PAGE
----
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Commissioner Johansson's speech at the EU versus crime conference on security

Happy Birthday Europol! Congratulations on your 25th anniversary. There is no better way to celebrate than to meet and discuss keeping Europe safe.

You have probably recognised that when people talk about security nowadays, they often talk about defence, foreign policy, about external security. And that’s for a very good reason. Putin’s Russia is a threat to international peace and stability. A threat to the European Union and democracy.  

Because of the danger on the outside, we need security on the inside. Russia is also a threat towards our internal security. There are concerning reports of Russian sabotage all across Europe. Last week Polish Prime Minister Tusk announced arrests for beatings, arson and suspected arson linked to Russia. In April, the German Federal Prosecutor reported arrests of members of a pro-Russian terrorist group planning arson and explosive attacks. The Czech Foreign ministry reported cyber-attacks by a Russian state-controlled actor. And Dutch intelligence warns of suspicious mapping of North Sea wind turbines and preparations for sabotage.

It’s good news that the Member States and Commission last year stress tested the resilience of the energy sector against attacks. But as the war against Ukraine continues, countering sabotage should be high on our agenda. And the agenda of the next Commission.

Counter espionage is the responsibility of Member States intelligence services. But countering sabotage is also police business. Police are first on the scene. When there’s a fire, when there’s vandalism, when there’s violence.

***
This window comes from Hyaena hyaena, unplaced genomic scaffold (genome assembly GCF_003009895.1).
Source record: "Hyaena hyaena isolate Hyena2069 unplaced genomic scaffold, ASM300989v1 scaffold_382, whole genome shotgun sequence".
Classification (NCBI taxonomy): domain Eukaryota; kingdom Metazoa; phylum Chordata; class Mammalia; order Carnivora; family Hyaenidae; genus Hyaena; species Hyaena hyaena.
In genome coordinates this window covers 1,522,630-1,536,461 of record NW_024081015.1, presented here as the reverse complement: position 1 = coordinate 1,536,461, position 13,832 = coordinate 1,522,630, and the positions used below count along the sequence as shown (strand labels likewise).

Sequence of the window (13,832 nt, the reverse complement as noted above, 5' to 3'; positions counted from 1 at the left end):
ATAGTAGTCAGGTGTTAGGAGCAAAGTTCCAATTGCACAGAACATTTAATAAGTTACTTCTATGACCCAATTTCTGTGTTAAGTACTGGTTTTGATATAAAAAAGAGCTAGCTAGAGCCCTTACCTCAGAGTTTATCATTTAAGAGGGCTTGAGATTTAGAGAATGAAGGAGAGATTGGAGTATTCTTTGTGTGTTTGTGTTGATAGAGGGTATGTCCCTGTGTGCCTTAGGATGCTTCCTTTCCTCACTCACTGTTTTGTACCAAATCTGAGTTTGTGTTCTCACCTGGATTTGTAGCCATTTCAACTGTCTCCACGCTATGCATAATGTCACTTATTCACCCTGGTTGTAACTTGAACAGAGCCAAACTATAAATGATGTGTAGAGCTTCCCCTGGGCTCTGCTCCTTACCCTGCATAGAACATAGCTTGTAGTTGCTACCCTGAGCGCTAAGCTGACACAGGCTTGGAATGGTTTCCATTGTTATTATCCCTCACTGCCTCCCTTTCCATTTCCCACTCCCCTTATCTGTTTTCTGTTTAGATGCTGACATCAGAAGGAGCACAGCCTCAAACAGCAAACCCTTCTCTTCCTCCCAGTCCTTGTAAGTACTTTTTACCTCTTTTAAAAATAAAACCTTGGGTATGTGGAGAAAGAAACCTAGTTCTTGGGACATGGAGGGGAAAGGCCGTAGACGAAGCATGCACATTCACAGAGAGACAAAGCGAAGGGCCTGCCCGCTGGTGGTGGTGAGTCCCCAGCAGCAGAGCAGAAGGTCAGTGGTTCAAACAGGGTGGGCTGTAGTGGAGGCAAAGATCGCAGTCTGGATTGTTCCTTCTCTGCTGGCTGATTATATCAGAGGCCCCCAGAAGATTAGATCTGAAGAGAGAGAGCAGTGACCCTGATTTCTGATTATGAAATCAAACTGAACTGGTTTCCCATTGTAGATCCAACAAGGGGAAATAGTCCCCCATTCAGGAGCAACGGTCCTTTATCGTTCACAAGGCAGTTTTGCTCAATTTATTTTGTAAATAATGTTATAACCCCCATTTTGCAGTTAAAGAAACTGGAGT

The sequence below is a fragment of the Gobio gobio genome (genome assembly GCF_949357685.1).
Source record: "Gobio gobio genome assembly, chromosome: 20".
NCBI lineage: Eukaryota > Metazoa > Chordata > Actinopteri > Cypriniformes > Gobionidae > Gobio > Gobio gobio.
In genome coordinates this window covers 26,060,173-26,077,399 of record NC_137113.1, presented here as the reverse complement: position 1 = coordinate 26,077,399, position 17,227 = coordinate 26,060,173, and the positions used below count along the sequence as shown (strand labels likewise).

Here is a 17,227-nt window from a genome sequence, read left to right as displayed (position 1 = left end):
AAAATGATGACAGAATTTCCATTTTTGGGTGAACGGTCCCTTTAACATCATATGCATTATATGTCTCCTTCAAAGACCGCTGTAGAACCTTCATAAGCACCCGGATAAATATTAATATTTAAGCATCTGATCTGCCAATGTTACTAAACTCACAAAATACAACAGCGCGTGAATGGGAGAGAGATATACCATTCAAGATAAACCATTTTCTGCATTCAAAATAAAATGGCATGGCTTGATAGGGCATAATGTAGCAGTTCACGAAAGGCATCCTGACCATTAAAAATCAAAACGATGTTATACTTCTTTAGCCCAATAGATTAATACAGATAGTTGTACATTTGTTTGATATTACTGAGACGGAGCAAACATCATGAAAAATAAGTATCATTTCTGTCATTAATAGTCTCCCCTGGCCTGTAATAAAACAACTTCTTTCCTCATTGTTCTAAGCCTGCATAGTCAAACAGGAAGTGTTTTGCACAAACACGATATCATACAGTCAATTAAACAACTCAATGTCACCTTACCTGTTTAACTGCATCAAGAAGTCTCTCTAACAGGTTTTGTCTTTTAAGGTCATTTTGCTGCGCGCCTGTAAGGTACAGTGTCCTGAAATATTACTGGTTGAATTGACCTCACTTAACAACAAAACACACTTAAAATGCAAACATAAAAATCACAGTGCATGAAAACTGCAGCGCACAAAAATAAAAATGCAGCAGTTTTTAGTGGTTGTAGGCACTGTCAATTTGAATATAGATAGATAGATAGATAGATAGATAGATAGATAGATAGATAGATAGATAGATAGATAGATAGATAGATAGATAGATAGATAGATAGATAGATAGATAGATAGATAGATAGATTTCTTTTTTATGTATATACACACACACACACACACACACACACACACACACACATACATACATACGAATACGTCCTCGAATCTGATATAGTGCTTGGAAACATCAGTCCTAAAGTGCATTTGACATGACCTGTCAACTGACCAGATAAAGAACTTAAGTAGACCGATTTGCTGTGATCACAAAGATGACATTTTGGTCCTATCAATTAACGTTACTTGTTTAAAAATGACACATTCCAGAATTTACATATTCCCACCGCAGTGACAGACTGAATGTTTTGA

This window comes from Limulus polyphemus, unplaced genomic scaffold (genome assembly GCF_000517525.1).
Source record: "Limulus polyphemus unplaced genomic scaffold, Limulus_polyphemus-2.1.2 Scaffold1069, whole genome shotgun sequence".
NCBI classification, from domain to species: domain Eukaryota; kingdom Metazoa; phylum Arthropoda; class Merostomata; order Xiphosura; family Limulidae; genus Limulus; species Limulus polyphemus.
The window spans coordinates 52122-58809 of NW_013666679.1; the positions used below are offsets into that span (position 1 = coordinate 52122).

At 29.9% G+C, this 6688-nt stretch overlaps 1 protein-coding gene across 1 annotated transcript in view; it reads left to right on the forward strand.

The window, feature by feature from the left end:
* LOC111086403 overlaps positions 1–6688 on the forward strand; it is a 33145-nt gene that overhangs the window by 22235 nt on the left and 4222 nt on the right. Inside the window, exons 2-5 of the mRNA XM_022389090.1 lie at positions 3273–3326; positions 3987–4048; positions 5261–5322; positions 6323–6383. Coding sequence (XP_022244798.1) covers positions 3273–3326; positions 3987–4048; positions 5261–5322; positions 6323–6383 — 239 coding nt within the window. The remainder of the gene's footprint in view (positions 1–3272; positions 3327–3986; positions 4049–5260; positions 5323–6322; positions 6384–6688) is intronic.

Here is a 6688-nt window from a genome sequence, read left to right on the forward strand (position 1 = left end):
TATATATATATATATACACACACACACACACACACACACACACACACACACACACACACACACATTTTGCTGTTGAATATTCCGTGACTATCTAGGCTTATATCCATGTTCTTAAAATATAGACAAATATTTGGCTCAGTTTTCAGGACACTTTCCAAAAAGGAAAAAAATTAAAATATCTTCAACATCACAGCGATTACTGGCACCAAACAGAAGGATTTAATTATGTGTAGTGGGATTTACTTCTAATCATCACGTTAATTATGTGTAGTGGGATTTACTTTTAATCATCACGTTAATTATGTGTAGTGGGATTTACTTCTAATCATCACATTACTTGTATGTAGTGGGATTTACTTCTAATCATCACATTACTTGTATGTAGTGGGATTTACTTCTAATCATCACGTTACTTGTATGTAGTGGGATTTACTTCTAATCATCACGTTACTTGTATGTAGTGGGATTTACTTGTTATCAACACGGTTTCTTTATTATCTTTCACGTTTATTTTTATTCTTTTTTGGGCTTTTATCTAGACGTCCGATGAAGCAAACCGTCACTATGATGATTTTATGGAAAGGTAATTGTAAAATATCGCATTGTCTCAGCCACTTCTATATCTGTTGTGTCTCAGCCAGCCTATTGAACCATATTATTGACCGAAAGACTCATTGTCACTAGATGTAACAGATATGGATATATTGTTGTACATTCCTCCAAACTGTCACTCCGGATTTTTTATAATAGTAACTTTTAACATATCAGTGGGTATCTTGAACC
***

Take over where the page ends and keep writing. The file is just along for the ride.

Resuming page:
Russia uses proxies to carry out missions – extremist groups, criminals. As Commissioner I have from day one built ties with the intelligence community. And today I must say we have a very strong cooperation.  Even though intelligence is formally a national competence. We understand each other’s needs better and how to help each other better. The next Commission must continue to foster this cooperation between law enforcement and intelligence.


Hostile state actors are not the only ones to threaten our society. Far-right violent extremists, often inspired by Russia, directly challenge democracy. Last week the court case started against the alleged plotters of a far-right coup in Germany. Terror suspects are getting younger and younger. Going down internet rabbit holes. Making up a “do it yourself ideology”.

And after the 7 October attacks and the war in Gaza: We’ve seen: A teacher killed in France. Two Swedish football fans killed here in Brussels. Reports of Hamas plotting attacks in Europe. Jihadi terrorism is still the biggest threat. With no sign of decreasing. I’m especially concerned about ISKP, a regional branch of Islamic State, capable of carrying out big attacks abroad.